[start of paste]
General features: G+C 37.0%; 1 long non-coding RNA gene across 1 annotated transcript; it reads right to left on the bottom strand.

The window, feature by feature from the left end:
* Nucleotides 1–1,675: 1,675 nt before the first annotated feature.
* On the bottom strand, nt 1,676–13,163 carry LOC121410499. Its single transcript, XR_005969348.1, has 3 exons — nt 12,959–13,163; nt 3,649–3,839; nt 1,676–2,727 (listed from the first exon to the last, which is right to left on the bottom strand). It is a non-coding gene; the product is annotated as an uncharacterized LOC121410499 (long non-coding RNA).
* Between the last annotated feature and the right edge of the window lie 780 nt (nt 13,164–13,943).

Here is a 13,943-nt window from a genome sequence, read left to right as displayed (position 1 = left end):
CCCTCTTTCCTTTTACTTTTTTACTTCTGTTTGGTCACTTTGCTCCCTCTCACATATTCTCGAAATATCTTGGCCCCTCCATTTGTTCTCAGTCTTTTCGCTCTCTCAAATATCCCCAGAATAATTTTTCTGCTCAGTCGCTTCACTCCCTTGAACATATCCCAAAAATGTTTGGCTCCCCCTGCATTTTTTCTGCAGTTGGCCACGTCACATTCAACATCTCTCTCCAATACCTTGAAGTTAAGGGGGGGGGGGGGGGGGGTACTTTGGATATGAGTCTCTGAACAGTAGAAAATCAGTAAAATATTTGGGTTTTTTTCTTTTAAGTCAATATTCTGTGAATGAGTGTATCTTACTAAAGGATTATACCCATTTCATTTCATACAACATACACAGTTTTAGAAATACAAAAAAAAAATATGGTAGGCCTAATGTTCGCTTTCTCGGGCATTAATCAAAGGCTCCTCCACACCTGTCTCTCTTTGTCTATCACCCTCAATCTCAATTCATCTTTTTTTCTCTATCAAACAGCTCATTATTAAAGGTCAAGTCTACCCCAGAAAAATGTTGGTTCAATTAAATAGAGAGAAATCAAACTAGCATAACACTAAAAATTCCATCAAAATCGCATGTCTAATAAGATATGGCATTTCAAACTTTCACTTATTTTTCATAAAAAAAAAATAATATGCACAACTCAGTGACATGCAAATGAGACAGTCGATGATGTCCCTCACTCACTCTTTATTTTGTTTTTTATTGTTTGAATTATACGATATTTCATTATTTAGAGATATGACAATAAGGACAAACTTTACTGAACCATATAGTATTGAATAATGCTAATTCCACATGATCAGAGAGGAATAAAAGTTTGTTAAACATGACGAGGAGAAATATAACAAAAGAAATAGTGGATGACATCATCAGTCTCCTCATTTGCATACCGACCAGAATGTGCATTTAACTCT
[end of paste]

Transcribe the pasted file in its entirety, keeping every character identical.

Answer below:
General features: G+C 37.0%; 1 long non-coding RNA gene across 1 annotated transcript; it reads right to left on the bottom strand.

The window, feature by feature from the left end:
* Nucleotides 1–1,675: 1,675 nt before the first annotated feature.
* On the bottom strand, nt 1,676–13,163 carry LOC121410499. Its single transcript, XR_005969348.1, has 3 exons — nt 12,959–13,163; nt 3,649–3,839; nt 1,676–2,727 (listed from the first exon to the last, which is right to left on the bottom strand). It is a non-coding gene; the product is annotated as an uncharacterized LOC121410499 (long non-coding RNA).
* Between the last annotated feature and the right edge of the window lie 780 nt (nt 13,164–13,943).

Here is a 13,943-nt window from a genome sequence, read left to right as displayed (position 1 = left end):
CCCTCTTTCCTTTTACTTTTTTACTTCTGTTTGGTCACTTTGCTCCCTCTCACATATTCTCGAAATATCTTGGCCCCTCCATTTGTTCTCAGTCTTTTCGCTCTCTCAAATATCCCCAGAATAATTTTTCTGCTCAGTCGCTTCACTCCCTTGAACATATCCCAAAAATGTTTGGCTCCCCCTGCATTTTTTCTGCAGTTGGCCACGTCACATTCAACATCTCTCTCCAATACCTTGAAGTTAAGGGGGGGGGGGGGGGGGGTACTTTGGATATGAGTCTCTGAACAGTAGAAAATCAGTAAAATATTTGGGTTTTTTTCTTTTAAGTCAATATTCTGTGAATGAGTGTATCTTACTAAAGGATTATACCCATTTCATTTCATACAACATACACAGTTTTAGAAATACAAAAAAAAAATATGGTAGGCCTAATGTTCGCTTTCTCGGGCATTAATCAAAGGCTCCTCCACACCTGTCTCTCTTTGTCTATCACCCTCAATCTCAATTCATCTTTTTTTCTCTATCAAACAGCTCATTATTAAAGGTCAAGTCTACCCCAGAAAAATGTTGGTTCAATTAAATAGAGAGAAATCAAACTAGCATAACACTAAAAATTCCATCAAAATCGCATGTCTAATAAGATATGGCATTTCAAACTTTCACTTATTTTTCATAAAAAAAAAATAATATGCACAACTCAGTGACATGCAAATGAGACAGTCGATGATGTCCCTCACTCACTCTTTATTTTGTTTTTTATTGTTTGAATTATACGATATTTCATTATTTAGAGATATGACAATAAGGACAAACTTTACTGAACCATATAGTATTGAATAATGCTAATTCCACATGATCAGAGAGGAATAAAAGTTTGTTAAACATGACGAGGAGAAATATAACAAAAGAAATAGTGGATGACATCATCAGTCTCCTCATTTGCATACCGACCAGAATGTGCATTTAACTCT